Kaavya,confessed to "unintentionally" plagiarizing passages from another famous author. However, I find this story really funny as Kaavya notes that she must have "internalized" the other book, which she read as a high school student. Therefore, resulting in not simply having a similar story outline, but having nearly 29 identical passages. (I am not sure about the number,but read so in news.).

But having something of a number this big, does it really sound un-intentional. I read “The Hindu” newspaper and in that a short example was mentioned from Kaavya’s book and the original from Megan McCafferty. To me it sounded just fine replacement of words.How can Harvard grad do that ? As far as I know in US schools even when you take an idea or a short passage from some other author’s writings or publications,you are supposed to respectfully supposed mention the source for the same. I do that in my blogs,when I read something and I link that to my blog,I clearly mention the source as it’s the authentic author’s creation/idea/view. I appreciate that so I link it, I don’t copy that.

(Sujatha : Your crossposting click on your blog links to the main page of desicrtics.org site ,instead of taking one to your post.Feel that there was some typo error is mentioning the http link path.)

Rgds,
tanay

Mallik said...

I disagree with everything that says positive about this girl, as far as this plagiarised texts are concerned. Being in limelight for false reasons is no good for the girl. It even affect the chances of getting into Harvard or its peer institutions for other Indian or Indian-origin aspirants. They consider hell lot of things before you go to such schools, and people like this girl if they make this kind of nuisance, they keep suspecting the new aspirants about their being genuine. "unintentional", and "unconscious" wont qualify her to escape from already resenting natives. They may even sue, or ask a share in the money.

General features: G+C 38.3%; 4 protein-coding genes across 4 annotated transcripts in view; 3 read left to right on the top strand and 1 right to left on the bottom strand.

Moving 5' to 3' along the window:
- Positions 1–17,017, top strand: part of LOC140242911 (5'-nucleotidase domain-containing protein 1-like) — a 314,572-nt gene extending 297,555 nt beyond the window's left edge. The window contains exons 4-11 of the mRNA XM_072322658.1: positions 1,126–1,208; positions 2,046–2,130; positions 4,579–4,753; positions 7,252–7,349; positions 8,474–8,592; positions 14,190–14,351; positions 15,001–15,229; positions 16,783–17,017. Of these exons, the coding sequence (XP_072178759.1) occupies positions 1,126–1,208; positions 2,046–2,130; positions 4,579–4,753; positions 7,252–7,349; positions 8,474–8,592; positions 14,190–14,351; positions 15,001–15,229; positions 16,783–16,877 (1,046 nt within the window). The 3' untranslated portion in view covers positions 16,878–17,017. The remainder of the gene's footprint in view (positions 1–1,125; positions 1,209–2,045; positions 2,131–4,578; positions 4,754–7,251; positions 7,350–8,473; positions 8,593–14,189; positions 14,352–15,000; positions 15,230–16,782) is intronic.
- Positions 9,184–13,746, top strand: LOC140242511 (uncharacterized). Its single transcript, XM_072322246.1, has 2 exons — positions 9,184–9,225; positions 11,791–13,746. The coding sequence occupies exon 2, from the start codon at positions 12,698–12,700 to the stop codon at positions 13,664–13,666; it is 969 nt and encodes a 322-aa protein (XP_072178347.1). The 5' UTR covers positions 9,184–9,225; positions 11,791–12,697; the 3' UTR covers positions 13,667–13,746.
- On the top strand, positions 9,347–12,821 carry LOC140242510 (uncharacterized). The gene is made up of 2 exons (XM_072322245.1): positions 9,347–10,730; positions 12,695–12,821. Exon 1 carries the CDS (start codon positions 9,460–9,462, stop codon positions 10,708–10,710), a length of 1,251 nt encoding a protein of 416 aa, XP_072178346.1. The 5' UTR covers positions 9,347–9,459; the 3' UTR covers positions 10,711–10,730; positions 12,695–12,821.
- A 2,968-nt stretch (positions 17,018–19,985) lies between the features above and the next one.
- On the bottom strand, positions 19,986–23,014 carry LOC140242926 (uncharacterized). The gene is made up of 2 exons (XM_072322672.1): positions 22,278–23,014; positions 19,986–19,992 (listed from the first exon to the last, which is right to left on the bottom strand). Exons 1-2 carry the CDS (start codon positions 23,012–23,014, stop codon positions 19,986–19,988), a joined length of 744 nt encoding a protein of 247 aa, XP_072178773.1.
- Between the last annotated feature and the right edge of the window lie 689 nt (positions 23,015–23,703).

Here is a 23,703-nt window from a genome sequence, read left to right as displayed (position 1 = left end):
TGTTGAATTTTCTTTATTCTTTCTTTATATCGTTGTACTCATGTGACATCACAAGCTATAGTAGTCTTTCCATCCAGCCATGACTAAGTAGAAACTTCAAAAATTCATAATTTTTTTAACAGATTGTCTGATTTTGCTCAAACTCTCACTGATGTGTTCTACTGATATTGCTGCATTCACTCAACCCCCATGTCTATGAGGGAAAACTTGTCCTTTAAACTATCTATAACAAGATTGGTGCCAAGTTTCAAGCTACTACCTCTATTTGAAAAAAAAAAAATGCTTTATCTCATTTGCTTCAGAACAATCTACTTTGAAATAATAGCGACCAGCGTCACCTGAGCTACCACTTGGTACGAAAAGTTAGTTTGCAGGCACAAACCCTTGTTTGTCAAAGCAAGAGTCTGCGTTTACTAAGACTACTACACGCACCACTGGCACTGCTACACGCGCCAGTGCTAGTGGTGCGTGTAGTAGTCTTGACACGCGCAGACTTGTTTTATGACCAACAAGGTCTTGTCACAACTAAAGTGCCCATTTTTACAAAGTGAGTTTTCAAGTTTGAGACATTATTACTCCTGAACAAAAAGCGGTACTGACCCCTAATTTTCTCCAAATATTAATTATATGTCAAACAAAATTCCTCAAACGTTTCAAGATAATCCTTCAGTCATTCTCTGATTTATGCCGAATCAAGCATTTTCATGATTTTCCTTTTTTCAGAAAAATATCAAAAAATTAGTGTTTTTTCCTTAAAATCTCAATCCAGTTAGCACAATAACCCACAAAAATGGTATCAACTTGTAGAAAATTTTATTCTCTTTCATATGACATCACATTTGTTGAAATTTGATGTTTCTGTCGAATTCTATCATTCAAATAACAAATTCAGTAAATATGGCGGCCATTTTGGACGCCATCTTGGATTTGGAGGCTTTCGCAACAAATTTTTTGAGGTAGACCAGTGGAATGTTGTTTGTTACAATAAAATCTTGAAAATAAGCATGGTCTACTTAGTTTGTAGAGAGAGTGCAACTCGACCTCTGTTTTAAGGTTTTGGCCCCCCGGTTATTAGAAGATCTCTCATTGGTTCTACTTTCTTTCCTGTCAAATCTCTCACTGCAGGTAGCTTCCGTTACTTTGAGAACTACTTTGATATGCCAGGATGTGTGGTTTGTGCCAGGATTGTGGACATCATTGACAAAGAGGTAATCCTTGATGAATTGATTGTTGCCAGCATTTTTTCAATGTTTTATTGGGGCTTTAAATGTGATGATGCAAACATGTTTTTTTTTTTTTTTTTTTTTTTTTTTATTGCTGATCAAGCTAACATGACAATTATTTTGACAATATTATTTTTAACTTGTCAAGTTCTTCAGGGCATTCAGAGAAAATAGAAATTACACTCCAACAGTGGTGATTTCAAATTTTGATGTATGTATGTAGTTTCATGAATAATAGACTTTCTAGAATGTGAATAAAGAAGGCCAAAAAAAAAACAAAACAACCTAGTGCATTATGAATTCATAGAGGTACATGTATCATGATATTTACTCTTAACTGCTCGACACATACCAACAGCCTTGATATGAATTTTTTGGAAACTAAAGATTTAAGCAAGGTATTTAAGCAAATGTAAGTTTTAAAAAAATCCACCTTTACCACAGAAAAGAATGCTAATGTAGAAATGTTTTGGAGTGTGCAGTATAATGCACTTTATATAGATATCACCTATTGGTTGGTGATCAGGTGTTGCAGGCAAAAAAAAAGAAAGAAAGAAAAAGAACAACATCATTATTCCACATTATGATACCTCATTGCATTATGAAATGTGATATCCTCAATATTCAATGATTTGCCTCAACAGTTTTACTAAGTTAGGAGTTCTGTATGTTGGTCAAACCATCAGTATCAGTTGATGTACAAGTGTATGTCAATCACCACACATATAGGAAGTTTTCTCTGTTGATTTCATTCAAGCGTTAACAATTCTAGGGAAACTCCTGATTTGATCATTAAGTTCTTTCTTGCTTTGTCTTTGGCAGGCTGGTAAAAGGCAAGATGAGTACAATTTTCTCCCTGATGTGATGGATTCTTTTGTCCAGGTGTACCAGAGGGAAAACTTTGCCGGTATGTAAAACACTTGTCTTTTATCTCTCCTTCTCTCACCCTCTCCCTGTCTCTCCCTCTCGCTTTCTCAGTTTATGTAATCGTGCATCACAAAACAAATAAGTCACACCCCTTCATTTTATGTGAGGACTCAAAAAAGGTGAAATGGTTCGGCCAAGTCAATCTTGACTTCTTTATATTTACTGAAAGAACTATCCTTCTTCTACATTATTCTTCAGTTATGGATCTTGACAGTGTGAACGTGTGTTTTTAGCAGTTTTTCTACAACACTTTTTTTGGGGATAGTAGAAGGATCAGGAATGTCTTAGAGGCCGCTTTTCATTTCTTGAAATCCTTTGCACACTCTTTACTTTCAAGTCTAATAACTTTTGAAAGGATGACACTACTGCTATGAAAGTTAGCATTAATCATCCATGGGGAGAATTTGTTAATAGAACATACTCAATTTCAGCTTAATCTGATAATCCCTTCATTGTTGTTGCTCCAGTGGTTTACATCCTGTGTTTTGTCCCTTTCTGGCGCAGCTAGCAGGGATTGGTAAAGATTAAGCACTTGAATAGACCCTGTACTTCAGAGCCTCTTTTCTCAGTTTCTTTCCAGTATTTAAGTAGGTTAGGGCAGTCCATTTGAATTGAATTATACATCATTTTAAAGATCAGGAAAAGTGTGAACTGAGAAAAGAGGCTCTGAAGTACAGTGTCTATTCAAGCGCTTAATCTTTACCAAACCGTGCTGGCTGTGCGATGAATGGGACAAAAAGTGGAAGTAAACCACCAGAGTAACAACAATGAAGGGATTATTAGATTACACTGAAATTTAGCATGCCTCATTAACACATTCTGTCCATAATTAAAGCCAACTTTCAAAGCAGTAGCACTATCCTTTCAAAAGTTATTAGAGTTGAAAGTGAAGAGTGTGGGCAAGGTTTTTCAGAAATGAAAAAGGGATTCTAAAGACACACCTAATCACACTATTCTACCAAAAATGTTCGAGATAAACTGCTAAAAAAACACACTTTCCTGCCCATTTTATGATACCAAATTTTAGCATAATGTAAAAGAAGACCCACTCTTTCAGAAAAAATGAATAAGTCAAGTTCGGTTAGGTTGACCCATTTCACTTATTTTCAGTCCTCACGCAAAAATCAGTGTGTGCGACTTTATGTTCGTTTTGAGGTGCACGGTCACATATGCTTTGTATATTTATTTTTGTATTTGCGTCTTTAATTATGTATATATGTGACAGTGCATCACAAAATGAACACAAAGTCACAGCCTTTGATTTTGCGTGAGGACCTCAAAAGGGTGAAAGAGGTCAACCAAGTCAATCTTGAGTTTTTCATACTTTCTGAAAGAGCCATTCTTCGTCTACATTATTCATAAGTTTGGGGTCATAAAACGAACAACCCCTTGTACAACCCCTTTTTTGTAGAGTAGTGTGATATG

Sujatha said...

Hi Tanay, thanks for the thoughtful comment. Yeah, it does seem like a pretty lame explanation, doesn't it?

I did mean for the link to be for the main Desicritics page. :)

Thanks also for your e-mail. Just have been very busy. Hopefully will get to post more often!

Mallik, thanks for your comment. Apparently she was the target of racial attacks at Harvard. Her success must have given rise to a lot of jealousies. ALthough this may not serve to stereotype all aspirants, I do hope that this episode does make the publishers more vigilant.

Anonymous said...

After all said and done about Ms Kaavya Viswanathan's plagiarism, I dare say what happened is the natural outcome of laying too much responsibilities on our youngsters.
Pray, what experience has this girl had that actually qualified her to write a so-called best seller, apart from her otherworldly zeal--and that of the people around her--to secure college admission at all costs.
America should learn to let her young grow at their own pace.
The rate of teen suicide as a result of their inability to meet the unusually high expectations of their society is enough reason why the unnecessarily high stakes of American institutions should be addressed.
As for the young wannabe author, I advise her to be more realistic about life, instead of chasing the shadows that Harvard and America have placed on her path.
Adesola Ayo-Aderele,
Lagos, Nigeria.

Sujatha said...

Adesola, thank you for visiting my blog and for your thoughtful comment.

I dare say what happened is the natural outcome of laying too much responsibilities on our youngsters.

I agree. I would go further and replace the word "responsibilities" with "demands".

ShareThis